Frequently Asked Questions

What procedures do you do in your clinic?
We have incredibly strong physics support, which allows us to do a wide variety of special procedures. This list is probably incomplete, but here are some: low dose rate brachytherapy for prostate cancer, high dose rate brachytherapy for gynecologic cancers, intraoperative radiation therapy for breast cancer, stereotactic radiosurgery for intracranial lesions, frameless stereotactic radiotherapy, stereotactic body radiosurgery for liver and lung tumors, gated treatment delivery, conebeam CT for tumor localization, total body radiation therapy, and total skin radiation therapy.
Is there sufficient patient volume so that I can have multiple exposures to a variety of conditions?
One of the strengths of our residency program is that we see a wide variety of cases. We are fortunate to work in an excellent hospital with strong programs in multiple disciplines, such as Otolaryngology, Neurosurgery, and Medical Oncology to name a few. These departments see patients from all over Eastern Iowa, and those patients are then subsequently referred to our department for radiation therapy. We typically have 60 – 90 patients under treatment at any time.
Do you have Proton Therapy?
Not yet. Our department has acquired a CON, or certificate of need, from the state. We have received bids from proton therapy vendors, and we have rough blueprints for a facility. We are waiting to find out when we can start building. We anticipate having proton therapy at The University of Iowa within the next 3-5 years.
Do I have to rotate outside UI Hospitals and Clinics to fulfill requirements?
There are enough brachytherapy and pediatric cases to fulfill requirements for board certification. If residents are interested in additional experience in these areas, outside rotations can be arranged.
What's the call schedule like?
Residents take call several times throughout the year for 1 week. Occasionally, residents are needed to cover the clinic briefly on Saturday or Sunday mornings. Rarely, residents are called during the night to emergently treat a patient.
Do you have a research project requirement for graduation?
Yes. Not only do we have a research project requirement, but we have a research curriculum in the first two years of residency that helps strengthen and promote research skills while giving residents dedicated time to focus on their projects. Our residents have been very successful and productive in their research efforts and have all been accepted to present a poster at our national specialty conference, ASTRO. Additionally, residents can choose a research pathway in their last two years if interested. See what research our residents are working on.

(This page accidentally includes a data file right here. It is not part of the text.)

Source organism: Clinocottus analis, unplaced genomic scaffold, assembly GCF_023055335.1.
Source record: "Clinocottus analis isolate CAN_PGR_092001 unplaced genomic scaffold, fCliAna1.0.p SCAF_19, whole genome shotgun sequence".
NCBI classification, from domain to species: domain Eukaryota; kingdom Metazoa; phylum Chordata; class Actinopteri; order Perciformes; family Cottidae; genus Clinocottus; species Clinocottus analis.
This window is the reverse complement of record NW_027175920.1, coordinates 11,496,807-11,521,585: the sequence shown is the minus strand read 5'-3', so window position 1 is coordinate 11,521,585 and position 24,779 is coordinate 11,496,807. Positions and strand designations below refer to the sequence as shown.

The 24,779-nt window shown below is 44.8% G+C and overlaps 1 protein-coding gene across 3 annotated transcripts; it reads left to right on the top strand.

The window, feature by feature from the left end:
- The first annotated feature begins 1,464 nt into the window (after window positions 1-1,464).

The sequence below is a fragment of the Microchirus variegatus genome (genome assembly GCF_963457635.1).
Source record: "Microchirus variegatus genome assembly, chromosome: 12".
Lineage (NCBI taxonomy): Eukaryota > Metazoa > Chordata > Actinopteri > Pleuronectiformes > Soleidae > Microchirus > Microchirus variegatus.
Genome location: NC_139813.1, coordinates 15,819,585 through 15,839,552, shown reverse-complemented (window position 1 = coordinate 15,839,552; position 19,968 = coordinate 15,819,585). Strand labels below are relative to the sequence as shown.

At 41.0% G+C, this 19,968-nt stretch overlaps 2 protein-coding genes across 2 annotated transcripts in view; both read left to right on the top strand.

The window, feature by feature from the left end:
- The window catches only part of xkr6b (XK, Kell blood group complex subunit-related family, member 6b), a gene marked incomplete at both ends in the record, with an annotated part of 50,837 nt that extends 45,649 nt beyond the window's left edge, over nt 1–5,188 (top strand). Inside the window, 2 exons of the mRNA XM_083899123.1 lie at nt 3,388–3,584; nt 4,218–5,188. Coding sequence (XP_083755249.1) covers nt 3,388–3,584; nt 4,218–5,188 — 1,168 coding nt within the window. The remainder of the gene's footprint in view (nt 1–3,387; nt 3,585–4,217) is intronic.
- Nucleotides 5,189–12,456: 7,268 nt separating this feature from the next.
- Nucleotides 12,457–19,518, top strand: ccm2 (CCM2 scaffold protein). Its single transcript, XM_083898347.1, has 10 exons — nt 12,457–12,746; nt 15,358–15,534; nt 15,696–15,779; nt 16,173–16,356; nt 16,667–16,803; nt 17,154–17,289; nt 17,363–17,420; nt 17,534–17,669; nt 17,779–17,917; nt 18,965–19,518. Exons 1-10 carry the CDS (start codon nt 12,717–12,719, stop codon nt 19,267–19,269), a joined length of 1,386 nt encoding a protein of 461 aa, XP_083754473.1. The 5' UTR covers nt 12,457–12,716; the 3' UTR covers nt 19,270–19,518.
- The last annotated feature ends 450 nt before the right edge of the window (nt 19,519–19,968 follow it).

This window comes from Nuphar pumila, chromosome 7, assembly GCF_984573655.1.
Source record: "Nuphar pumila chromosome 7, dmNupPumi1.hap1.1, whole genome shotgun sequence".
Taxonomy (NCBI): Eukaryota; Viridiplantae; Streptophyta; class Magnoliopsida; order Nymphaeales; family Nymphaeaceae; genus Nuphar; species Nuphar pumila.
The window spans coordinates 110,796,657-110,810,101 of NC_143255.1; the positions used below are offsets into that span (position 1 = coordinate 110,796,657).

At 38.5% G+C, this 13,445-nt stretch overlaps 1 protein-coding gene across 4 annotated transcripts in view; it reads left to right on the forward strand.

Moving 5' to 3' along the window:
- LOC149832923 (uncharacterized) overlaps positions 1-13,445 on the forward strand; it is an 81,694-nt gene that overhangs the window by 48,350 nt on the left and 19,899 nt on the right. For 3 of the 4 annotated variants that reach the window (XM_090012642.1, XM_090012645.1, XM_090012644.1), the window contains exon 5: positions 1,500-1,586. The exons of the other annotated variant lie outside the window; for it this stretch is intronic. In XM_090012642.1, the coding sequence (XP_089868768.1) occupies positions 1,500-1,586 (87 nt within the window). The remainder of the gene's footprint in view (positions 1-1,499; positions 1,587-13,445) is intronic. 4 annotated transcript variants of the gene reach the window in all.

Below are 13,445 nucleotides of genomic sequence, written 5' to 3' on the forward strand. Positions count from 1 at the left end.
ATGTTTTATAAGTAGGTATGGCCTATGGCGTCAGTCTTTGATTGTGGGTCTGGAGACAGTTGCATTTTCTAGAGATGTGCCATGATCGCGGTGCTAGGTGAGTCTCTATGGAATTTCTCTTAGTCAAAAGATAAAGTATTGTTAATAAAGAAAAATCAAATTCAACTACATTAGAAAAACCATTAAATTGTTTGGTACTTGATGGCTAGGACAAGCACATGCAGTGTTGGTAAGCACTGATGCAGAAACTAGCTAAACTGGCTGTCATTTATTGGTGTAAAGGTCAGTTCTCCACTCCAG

Are residents involved in any clinical trials/protocols?
We encourage all residents to be involved in clinical trials. We try to tailor residency to a particular resident’s individual needs and interests. Residents who are interested in a career in academic Radiation Oncology will likely opt for our Research or Holman Pathways. Other residents interested in private practice will also have ongoing research projects, but will focus more on developing their expertise on our Clinical Pathway.
What's Iowa got that other programs don't?
  • State-of-the-art technology
  • Individualized, innovative and integrative curriculum
  • Nationally and internationally recognized faculty leaders in the fields of Radiation Oncology, Medical Physics and Free Radical and Radiation Biology
  • A dedicated Education Team as well as Clinical Research Team
  • Iowa City is a highly intellectual community with premier arts events that are accessible to residents in terms of cost and location
  • We have an outstanding school system for children in grades K-12
  • A great training program and a high quality of life at an affordable price
  • Great benefits

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